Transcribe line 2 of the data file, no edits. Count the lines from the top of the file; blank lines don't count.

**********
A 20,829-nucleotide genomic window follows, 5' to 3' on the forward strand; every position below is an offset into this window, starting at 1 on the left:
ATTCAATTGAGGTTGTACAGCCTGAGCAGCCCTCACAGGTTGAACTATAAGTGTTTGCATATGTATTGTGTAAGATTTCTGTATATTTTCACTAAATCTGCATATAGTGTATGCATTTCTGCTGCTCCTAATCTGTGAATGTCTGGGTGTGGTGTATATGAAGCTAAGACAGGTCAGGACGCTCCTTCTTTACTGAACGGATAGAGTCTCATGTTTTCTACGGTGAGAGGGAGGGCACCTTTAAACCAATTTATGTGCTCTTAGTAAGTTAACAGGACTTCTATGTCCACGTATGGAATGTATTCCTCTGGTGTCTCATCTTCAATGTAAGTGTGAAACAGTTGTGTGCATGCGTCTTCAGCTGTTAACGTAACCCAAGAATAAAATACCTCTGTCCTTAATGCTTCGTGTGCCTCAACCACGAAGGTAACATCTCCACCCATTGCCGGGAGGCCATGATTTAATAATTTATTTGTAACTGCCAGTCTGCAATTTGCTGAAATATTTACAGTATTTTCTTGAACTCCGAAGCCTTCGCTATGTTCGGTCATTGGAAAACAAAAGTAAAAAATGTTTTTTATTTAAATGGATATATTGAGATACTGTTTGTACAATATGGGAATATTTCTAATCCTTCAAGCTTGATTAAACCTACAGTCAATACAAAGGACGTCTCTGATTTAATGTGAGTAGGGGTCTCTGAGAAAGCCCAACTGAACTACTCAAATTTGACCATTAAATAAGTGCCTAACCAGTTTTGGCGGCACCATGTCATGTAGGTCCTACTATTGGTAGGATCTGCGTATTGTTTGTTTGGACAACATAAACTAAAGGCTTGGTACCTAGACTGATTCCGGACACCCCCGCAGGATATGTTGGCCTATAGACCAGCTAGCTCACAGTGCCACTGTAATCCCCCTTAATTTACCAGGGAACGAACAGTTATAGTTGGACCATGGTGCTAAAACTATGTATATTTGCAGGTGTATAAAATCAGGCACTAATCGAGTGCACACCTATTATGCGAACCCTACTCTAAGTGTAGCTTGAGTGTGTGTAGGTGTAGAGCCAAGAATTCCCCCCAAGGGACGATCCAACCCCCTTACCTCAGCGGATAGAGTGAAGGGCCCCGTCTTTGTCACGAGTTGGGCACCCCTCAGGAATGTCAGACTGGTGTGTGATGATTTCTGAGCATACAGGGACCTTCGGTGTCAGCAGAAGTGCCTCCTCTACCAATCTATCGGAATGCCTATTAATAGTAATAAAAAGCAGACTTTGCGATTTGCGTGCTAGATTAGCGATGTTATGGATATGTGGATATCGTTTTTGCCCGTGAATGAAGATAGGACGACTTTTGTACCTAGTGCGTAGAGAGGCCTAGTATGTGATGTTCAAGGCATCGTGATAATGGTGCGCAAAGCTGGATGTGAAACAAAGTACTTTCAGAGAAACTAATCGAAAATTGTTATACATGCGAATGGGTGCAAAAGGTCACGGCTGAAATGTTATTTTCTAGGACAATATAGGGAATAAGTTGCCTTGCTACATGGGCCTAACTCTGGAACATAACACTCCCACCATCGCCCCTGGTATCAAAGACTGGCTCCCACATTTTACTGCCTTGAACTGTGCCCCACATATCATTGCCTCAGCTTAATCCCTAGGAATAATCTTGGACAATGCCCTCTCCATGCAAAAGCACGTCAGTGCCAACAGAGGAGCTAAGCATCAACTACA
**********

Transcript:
ATTCAATTGAGGTTGTACAGCCTGAGCAGCCCTCACAGGTTGAACTATAAGTGTTTGCATATGTATTGTGTAAGATTTCTGTATATTTTCACTAAATCTGCATATAGTGTATGCATTTCTGCTGCTCCTAATCTGTGAATGTCTGGGTGTGGTGTATATGAAGCTAAGACAGGTCAGGACGCTCCTTCTTTACTGAACGGATAGAGTCTCATGTTTTCTACGGTGAGAGGGAGGGCACCTTTAAACCAATTTATGTGCTCTTAGTAAGTTAACAGGACTTCTATGTCCACGTATGGAATGTATTCCTCTGGTGTCTCATCTTCAATGTAAGTGTGAAACAGTTGTGTGCATGCGTCTTCAGCTGTTAACGTAACCCAAGAATAAAATACCTCTGTCCTTAATGCTTCGTGTGCCTCAACCACGAAGGTAACATCTCCACCCATTGCCGGGAGGCCATGATTTAATAATTTATTTGTAACTGCCAGTCTGCAATTTGCTGAAATATTTACAGTATTTTCTTGAACTCCGAAGCCTTCGCTATGTTCGGTCATTGGAAAACAAAAGTAAAAAATGTTTTTTATTTAAATGGATATATTGAGATACTGTTTGTACAATATGGGAATATTTCTAATCCTTCAAGCTTGATTAAACCTACAGTCAATACAAAGGACGTCTCTGATTTAATGTGAGTAGGGGTCTCTGAGAAAGCCCAACTGAACTACTCAAATTTGACCATTAAATAAGTGCCTAACCAGTTTTGGCGGCACCATGTCATGTAGGTCCTACTATTGGTAGGATCTGCGTATTGTTTGTTTGGACAACATAAACTAAAGGCTTGGTACCTAGACTGATTCCGGACACCCCCGCAGGATATGTTGGCCTATAGACCAGCTAGCTCACAGTGCCACTGTAATCCCCCTTAATTTACCAGGGAACGAACAGTTATAGTTGGACCATGGTGCTAAAACTATGTATATTTGCAGGTGTATAAAATCAGGCACTAATCGAGTGCACACCTATTATGCGAACCCTACTCTAAGTGTAGCTTGAGTGTGTGTAGGTGTAGAGCCAAGAATTCCCCCCAAGGGACGATCCAACCCCCTTACCTCAGCGGATAGAGTGAAGGGCCCCGTCTTTGTCACGAGTTGGGCACCCCTCAGGAATGTCAGACTGGTGTGTGATGATTTCTGAGCATACAGGGACCTTCGGTGTCAGCAGAAGTGCCTCCTCTACCAATCTATCGGAATGCCTATTAATAGTAATAAAAAGCAGACTTTGCGATTTGCGTGCTAGATTAGCGATGTTATGGATATGTGGATATCGTTTTTGCCCGTGAATGAAGATAGGACGACTTTTGTACCTAGTGCGTAGAGAGGCCTAGTATGTGATGTTCAAGGCATCGTGATAATGGTGCGCAAAGCTGGATGTGAAACAAAGTACTTTCAGAGAAACTAATCGAAAATTGTTATACATGCGAATGGGTGCAAAAGGTCACGGCTGAAATGTTATTTTCTAGGACAATATAGGGAATAAGTTGCCTTGCTACATGGGCCTAACTCTGGAACATAACACTCCCACCATCGCCCCTGGTATCAAAGACTGGCTCCCACATTTTACTGCCTTGAACTGTGCCCCACATATCATTGCCTCAGCTTAATCCCTAGGAATAATCTTGGACAATGCCCTCTCCATGCAAAAGCACGTCAGTGCCAACAGAGGAGCTAAGCATCAACTACA